2. Leave the Laptop at the Office
Something a crazy person would say, right? You probably rolled your eyes just then. We already work 8+ hour days (and I actually think we all should implement a 6 hour work day but... baby steps), why extend that? Why drag work out way too long? Because we know that we can. We have these little portable devices that go with us everywhere! So what happens if you change your mindset? Give yourself 6-8 hours to do what you need to do, and then be done. I certainly don't always do this, but I try to make it a point at least 2 days a week to leave the laptop. This allows me to focus on reading a book, cooking myself a good meal (ordering takeout), or finally changing the lightbulb in the bathroom. And most importantly, rest!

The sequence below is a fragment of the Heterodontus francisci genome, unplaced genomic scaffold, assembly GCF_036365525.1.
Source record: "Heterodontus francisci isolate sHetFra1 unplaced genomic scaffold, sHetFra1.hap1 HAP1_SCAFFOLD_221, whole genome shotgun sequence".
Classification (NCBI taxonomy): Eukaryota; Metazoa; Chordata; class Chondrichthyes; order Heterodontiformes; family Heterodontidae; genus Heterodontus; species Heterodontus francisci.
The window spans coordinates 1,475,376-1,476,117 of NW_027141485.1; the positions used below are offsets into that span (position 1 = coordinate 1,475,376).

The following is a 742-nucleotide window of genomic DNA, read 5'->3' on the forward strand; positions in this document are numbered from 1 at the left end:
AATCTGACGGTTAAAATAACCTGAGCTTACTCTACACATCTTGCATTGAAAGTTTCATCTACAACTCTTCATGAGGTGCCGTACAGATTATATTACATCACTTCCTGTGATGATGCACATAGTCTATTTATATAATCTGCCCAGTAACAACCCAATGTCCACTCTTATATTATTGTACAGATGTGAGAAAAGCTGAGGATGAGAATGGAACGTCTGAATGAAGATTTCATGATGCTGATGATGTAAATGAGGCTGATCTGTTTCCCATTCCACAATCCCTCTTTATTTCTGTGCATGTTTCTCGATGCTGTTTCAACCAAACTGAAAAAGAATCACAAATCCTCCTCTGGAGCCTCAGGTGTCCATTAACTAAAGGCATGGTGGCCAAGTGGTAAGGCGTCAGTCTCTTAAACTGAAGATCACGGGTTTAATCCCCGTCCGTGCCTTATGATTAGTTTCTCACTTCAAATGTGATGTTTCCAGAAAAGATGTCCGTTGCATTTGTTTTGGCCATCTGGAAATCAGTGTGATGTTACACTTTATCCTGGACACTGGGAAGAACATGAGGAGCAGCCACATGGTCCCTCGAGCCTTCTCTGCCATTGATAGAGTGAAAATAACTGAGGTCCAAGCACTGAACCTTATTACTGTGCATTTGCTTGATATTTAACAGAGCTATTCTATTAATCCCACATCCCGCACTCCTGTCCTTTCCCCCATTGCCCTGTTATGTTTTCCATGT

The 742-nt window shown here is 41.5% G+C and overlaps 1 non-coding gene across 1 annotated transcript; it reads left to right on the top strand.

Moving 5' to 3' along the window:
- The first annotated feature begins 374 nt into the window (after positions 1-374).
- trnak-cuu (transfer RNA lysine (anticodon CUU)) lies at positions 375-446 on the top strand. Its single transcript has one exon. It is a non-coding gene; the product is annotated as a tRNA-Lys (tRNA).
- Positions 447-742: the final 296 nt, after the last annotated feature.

3. Weekends are Sacred
Tower Press is closed on the weekends and we will not apologize for it. We need to rest. I need to rest. We need time with our families, friends, and pets. These are the days when we can be out in the world and have a little fun (something we all deserve) and reset our minds and bodies. For the most part, I take weekends off. I don't look at emails or even open my laptop (unless it's to watch Fleabag because I can't figure out how to stream Amazon Video on my television). Of course, there are times when I just have to. And that's okay! I try not to put too much pressure on myself about it and I still feel the pangs of guilt if I sat around in my soft pants all day and didn't do a single thing work related. How sad is that? That we've been made to believe we have to be working at all times in order to have any value in the world and that time to ourselves is shameful. Take that full day off!